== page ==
Crew 21 was recovering from
its terrifying experience and awaiting a gunner to replace
Harrison, the airplane commander passenger (Capt Cornelius
W. Kobler) that had survived the ditching, took Crew 21's
replacement aircraft, and his crew, on a mission. They
approximate time of take-off of their plane was 7:00 PM
25 May 1945. The time they were over the target area,
"Tokyo" was about 2:00 AM 26 May when the crew
was lost. Source: "Butler Co Veterans
of WWII" by Richard G. Curry
May 26th at night we were flying in over north Tokio (sic)
on a mission. Comming (sic) in from Mount Fuji towards
the Shiebea (sic) Peninsula when were caught in the searchlights.
We kept comming (sic) in and dropped our bombs on the
target. Soon after we were hit by flak in the right wing
and # 3 engine had caught fire. Engine was feathered and
the fire was put out. Soon after that # 2 engine was hit
and on fire. Engineer tried to put it out but it kept
burning beyond the firewall. Fire spread rapidly and the
Cpt.'s manuvering (sic) around couldn't blow out the fire.
Soon it had burned half the wing off and was getting near
our center wing tank. The blister next to me was melting
and the plane looked as if she would blow up right away.
The Captain was planning on putting in Tokyo Bay and ditching
it there. He gave us our choice weather(sic) to bailout
or stay. The radioman was in the back with the gunners
and no message was sent. I jumped out of the plane with
the other gunners right behind me. Weather(sic) they ever
jumped I'll never know. I was on fire and by the time
I got it out, pulled my ripcord, I could see nothing of
the plane. I landed safely in a tree and was picked up
by the by the Japanese two nights later. I never did hear
anything else about my crew.
above is the written account (shown as written) of Sgt Harry
Slater, Jr., CFC Gunner on this crew in reference to a letter
from Lt Col John J. Smith, Air Corps, Chief Notification
Section, Personnel Services Division, AC/AS-1 Subject: Flight
Officer Fred Graesslin dated 5 November 1945. This was included
in the information provided by Jim Kasmarek.
The following document
is in PDF format it can be viewed and printed by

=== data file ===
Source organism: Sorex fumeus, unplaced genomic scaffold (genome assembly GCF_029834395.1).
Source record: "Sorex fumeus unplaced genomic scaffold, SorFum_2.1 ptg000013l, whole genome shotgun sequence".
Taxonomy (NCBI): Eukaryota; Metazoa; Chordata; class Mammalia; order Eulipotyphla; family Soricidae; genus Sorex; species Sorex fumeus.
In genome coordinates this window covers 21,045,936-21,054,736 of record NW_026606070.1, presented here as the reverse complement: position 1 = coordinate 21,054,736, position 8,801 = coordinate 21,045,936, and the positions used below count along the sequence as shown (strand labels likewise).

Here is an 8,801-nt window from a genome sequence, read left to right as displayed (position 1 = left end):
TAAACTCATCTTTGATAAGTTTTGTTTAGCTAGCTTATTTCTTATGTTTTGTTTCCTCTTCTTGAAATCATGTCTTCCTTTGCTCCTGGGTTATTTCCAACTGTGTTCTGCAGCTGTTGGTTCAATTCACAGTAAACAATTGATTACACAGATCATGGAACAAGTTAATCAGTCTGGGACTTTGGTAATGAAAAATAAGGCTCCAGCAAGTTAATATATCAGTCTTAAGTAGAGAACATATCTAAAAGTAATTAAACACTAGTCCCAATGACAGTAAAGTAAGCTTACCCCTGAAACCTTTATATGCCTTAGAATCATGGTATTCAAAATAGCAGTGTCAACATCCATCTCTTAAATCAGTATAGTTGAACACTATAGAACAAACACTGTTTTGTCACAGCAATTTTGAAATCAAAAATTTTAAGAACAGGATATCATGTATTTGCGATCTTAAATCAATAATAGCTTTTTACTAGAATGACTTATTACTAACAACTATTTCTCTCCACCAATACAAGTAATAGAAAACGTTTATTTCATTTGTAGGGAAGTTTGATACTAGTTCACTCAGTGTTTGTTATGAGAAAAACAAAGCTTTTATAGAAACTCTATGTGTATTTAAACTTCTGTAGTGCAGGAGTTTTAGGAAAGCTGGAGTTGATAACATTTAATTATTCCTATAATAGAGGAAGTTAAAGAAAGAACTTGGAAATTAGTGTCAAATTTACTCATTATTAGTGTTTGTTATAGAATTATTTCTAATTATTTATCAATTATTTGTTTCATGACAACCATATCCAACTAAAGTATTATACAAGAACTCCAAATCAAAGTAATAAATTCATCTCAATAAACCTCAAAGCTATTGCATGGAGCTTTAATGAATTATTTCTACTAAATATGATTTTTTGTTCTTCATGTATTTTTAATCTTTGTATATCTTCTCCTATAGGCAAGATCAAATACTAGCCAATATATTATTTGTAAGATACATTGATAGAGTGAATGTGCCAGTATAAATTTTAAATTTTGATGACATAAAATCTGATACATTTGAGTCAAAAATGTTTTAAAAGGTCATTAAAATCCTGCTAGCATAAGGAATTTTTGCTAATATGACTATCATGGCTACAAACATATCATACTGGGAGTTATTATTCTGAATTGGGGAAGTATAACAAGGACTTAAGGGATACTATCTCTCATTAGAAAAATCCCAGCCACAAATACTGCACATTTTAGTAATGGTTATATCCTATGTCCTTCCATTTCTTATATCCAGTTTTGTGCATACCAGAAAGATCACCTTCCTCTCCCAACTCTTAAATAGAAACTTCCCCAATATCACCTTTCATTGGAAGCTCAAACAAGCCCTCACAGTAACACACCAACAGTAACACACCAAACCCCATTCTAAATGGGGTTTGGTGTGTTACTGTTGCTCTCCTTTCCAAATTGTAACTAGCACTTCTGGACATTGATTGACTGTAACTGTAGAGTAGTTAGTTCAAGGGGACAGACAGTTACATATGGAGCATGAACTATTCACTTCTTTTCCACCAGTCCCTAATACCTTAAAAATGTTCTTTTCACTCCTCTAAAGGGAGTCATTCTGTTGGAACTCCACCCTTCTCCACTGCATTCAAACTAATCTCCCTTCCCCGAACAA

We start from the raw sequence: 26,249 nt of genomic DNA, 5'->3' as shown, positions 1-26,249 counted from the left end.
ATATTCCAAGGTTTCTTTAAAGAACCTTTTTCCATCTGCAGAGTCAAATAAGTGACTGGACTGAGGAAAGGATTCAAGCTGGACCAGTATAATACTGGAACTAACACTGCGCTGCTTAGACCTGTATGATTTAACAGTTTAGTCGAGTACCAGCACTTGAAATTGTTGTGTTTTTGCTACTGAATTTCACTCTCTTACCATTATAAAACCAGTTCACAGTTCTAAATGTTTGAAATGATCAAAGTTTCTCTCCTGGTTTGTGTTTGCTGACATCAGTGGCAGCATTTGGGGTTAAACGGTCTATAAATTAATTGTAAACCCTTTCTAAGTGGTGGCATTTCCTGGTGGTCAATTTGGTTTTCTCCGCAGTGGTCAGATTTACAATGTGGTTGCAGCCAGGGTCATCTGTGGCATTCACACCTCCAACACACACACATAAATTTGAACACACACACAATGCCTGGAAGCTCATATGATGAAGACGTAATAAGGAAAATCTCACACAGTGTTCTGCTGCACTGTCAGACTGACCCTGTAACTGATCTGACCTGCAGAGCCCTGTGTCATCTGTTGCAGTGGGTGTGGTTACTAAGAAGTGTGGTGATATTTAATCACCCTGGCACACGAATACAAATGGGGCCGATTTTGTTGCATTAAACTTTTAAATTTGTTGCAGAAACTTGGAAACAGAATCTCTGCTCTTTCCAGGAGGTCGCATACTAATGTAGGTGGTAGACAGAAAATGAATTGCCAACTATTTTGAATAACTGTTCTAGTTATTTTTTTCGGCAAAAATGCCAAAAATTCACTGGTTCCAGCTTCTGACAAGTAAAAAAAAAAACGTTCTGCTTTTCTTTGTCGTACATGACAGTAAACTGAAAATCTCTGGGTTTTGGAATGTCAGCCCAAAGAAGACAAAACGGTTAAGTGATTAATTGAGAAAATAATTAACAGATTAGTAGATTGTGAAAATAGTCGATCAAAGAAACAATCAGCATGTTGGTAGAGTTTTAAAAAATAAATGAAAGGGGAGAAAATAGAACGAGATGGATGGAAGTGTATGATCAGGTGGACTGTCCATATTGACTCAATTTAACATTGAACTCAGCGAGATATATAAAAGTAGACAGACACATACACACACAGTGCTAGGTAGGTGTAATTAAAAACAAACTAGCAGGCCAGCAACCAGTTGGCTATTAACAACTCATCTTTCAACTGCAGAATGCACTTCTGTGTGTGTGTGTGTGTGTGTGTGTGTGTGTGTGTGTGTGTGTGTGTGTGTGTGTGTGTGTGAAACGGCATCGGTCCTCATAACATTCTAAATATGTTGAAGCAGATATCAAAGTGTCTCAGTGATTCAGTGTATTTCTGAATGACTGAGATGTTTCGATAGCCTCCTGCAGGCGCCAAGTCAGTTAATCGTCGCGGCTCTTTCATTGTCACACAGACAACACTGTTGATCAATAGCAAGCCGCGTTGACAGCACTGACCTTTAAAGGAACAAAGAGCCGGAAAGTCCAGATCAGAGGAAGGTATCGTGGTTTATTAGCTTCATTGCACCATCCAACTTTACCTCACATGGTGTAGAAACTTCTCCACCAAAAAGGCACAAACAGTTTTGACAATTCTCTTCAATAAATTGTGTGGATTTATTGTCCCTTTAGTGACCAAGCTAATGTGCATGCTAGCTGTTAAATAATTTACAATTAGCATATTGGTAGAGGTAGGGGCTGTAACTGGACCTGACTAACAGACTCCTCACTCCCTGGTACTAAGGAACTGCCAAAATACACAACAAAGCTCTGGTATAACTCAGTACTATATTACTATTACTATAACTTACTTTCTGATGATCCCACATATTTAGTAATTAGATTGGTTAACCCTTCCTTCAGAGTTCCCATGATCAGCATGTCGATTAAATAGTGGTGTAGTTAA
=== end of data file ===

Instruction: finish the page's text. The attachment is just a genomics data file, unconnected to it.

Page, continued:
view MACR # 14511 & related documents click here
The following comes from Ken Lummus who is the son
of Capt Kobler who recent found our web site.
They were hit by anti-craft fire and eventually my dad said,
"Bail out...we're going in." Only one man, Harry
Slater, got out and spent the rest of the war in a concentration
camp. My mom had heard one man survived but never found
him. "About 6 years ago mom was reading the Reno papers
about some speakers at a Memorial Day or Veterans Day gathering.
This man described being the only survivor of a B 29 over
Tokyo. It turned out to be Harry Slater. My mom and brother
went to see him and learned quite a lot. He gave them some
articles he'd writtem about the whole thing (never published).
Evidently, he was a drifter and when I drove up to see him,
he'd moved on and nobody knows where he is.
A wing burned off and the plane went into a spin. Harry
was more or less thrown out the door. He saw the face of
a dead Kamikaze pilot still in his plane which was stuck
to the tail assembly.
following was provided by Sparky Corradina of the 40th BG
On 25-26 May 1945, B-29 (airframe number 42-94079, 314BW
39BG) crashed on the farm of Yabunodai, Maruya, Makida-village
(now, Kisarazu-city), Kimitsu-county, Chiba-prefecture (One
of the lost 26 aircrafts that participated in Tactical Mission
183, Target: Tokyo Urban Area).
aircraft rammed with a Japanese fighter. 10 crew members
including Aircraft Commander Kobler were killed on crash.
Harry J. Slater was arrested, sent to Tokyo Military Police
and came back to U.S. after the war.
Cpl David R. Curry being listed "DED" (Declared
Dead) further research turned up that the remains were crashed
with the aircraft and it is supposed that the remains could
not be indentified - this may explain why Curry is listed
Marker at Jefferson Barracks
National Cemetery, St Louis, MO.
Photo Source: Butler County Veterans of
WWII by Richard G.Curry, cousin of David R. Curry, TG
to information found on the Interment.net
web site the 9 of 10 men lost on the 26 May 1945 Tokyo
Urban Area Mission are interned at Jefferson Barracks
National Cemetery St. Louis, Missouri. d. 05/26/1945,
Plot: 78 0 978-980, bur. 03/23/1950
remains of the crew were originally buried by a Japanese
farmer and were later transferred to the military cemetary
at Yokahoma from where they were transferred to Jefferson
Update: 20 Nov 2007 - Cpl George Winford Roberts' remains were returned to Newport, Arkansas where he was interred in the family plot at Sandhill Cemetery in Auvergne, AR. just a few miles south of Newport - Maj Matt May, USAF, great nephew of Cpl George W. Roberts.
to Jim Kasmarek for providing us with this information
he found. While researching his father's childhood and
WWII days, he was told that his father's childhood friend
was Fred Graesslin, who served in the Pacific Theater,
but had died during the war. Further, Graesslin's brother,
who Jim had contacted was able to tell him that his bother
(F/O Graesslin) served on a B-29 as a Navigator he believed.
Upon further research in an effort to find out more about
Graesslin for Karmarek's father he found there was a Missing
Air Crew Report (MACR) #14511 and obtained it from the
National Archives and found our web site as a result of
an internet search.
names of Kobler & his crew appear on the 39th
Bomb Group Casualties List but until receiving this
information it wasn't known by some they were all from
the same crew.
Our thanks to Jim
Kasmarek for this valuable piece of history. He can
be contacted via email by clicking on his name.
with additional information regarding this crew please contact
61st Squadron Crew Index